The world has been waiting for the parties to this conflict -- the parties that signed the Lusaka Ceasefire Agreement -- to prove their determination to end the fighting and lay the foundations for peace and recovery.

Only as they do so can the international community and the United Nations materially assist them. We have heard complaints of the slowness of the United Nations to act, or the small size of the forces it plans to deploy. But governments that contribute troops to United Nations peacekeeping operations are not convinced that they should risk their soldiers' lives in circumstances where those most responsible are not themselves reliably committed. You may wish it were otherwise, but these are the facts.

That is why these meetings between the Security Council and the Political Committee are so important. Let us now build on the advances of the past few weeks: the agreements that have been signed, and the careful plans that have been made. Let the parties to the conflict show the world that they are willing and able to keep their promises, to end a shameful and disastrous conflict, and to work reliably with the international community in laying the foundations for recovery.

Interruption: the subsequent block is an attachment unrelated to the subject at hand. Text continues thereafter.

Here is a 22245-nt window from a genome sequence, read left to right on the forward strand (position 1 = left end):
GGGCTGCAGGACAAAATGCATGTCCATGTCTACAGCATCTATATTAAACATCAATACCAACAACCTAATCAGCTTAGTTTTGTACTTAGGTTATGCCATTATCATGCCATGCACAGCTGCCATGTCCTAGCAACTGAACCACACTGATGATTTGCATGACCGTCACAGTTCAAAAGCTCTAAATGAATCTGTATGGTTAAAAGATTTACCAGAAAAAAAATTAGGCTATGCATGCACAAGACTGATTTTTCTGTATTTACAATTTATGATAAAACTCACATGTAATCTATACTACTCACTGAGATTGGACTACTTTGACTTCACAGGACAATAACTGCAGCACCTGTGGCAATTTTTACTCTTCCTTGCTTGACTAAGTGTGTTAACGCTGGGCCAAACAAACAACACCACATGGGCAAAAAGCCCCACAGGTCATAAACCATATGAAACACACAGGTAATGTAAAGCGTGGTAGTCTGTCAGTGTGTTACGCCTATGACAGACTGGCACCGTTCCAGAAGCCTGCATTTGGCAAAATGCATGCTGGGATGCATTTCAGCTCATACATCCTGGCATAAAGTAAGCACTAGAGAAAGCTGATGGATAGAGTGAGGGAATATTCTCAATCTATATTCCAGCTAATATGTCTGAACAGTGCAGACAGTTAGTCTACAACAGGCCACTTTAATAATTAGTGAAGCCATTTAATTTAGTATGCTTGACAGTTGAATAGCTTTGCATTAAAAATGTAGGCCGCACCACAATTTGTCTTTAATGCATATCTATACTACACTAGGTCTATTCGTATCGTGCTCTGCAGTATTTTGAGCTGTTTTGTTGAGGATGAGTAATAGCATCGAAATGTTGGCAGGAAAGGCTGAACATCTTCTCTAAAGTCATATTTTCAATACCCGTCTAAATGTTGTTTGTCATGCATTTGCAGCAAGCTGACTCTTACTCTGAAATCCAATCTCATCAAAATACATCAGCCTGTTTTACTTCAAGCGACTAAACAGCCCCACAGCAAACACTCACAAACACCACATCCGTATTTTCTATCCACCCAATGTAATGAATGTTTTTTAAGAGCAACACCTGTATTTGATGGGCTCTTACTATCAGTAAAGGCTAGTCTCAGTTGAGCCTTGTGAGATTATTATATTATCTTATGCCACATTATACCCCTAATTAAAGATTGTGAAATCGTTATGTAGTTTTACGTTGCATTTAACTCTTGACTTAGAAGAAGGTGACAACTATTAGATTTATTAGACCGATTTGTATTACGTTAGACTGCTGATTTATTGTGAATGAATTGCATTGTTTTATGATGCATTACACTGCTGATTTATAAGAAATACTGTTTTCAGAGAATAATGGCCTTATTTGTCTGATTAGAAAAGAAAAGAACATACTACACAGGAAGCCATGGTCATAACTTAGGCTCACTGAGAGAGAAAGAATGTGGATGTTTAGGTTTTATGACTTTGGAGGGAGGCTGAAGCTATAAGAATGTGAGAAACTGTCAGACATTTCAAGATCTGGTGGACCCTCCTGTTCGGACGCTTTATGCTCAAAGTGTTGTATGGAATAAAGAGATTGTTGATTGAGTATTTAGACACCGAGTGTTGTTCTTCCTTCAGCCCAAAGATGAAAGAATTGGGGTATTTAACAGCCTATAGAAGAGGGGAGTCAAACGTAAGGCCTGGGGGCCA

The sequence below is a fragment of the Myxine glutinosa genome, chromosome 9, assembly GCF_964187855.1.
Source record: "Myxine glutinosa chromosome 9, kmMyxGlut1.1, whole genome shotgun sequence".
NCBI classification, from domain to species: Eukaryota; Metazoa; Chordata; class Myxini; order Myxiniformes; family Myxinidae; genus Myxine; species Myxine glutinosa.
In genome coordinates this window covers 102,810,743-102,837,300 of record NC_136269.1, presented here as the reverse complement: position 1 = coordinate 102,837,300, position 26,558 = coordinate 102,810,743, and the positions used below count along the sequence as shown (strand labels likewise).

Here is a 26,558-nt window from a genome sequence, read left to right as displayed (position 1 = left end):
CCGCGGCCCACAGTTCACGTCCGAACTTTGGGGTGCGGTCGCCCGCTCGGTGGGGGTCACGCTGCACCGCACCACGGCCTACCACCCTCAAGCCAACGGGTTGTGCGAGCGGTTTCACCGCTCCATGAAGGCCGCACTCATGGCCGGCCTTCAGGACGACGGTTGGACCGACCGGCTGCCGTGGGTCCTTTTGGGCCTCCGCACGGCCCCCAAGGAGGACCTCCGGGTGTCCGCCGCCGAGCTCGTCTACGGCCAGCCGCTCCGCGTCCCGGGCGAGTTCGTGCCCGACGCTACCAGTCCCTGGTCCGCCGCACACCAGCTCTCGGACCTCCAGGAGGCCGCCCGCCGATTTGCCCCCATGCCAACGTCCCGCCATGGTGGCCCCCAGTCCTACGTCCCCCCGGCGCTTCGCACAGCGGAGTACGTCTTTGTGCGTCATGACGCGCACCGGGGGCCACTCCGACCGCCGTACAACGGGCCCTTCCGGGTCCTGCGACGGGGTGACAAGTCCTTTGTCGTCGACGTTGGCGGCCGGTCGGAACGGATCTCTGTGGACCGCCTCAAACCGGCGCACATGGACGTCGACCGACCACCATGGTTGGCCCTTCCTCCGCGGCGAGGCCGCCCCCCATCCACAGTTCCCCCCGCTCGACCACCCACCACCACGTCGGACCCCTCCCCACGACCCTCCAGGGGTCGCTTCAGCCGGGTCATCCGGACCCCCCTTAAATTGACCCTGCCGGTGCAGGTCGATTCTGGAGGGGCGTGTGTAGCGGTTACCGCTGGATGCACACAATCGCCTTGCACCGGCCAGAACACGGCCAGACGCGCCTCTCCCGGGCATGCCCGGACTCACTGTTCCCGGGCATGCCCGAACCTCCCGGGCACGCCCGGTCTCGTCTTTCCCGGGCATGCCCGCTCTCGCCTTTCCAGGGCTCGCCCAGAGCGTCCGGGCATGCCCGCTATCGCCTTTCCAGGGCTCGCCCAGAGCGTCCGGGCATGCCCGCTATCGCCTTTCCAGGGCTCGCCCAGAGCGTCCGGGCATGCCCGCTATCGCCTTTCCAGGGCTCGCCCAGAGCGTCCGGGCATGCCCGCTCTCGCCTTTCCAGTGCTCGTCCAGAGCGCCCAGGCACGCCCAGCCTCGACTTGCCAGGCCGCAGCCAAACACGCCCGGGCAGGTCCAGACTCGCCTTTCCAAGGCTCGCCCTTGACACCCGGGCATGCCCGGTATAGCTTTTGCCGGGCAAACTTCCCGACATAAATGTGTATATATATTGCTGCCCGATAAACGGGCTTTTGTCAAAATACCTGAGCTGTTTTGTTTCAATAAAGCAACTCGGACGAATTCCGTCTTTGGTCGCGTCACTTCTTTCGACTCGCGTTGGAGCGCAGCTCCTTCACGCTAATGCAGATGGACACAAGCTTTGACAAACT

In this connection, I welcome the confirmation by President Kagame to me in a telephone conversation on 19 February of his decision to withdraw his troops from Pweto, and pull back all his forces 200 kilometers, according to the Harare disengagement and redeployment plan. I have instructed my Special Representative, Mr. Morjane, and the Force Commander, General Diallo, who are with us today, to prepare to assist in this withdrawal. I hope this move by Rwanda will help set the tone and lead the other parties to take similar steps towards the ultimate withdrawal of all foreign forces from the Democratic Republic of the Congo.

I am therefore pleased to note the statement issued yesterday by the Ugandan Government that it intends to withdraw two battalions from the Democratic Republic of the Congo. This is a further welcome development.

The parties should be given a clear message today: Let the disengagement of forces and the inter-Congolese dialogue begin. Draw up plans to bring all foreign forces home from Democratic Republic of the Congo territory. Work with your neighbours and with us to find innovative and creative ways to resolve the problems of armed groups and border security. These are the outcomes expected from this meeting. I wish you every success in achieving them.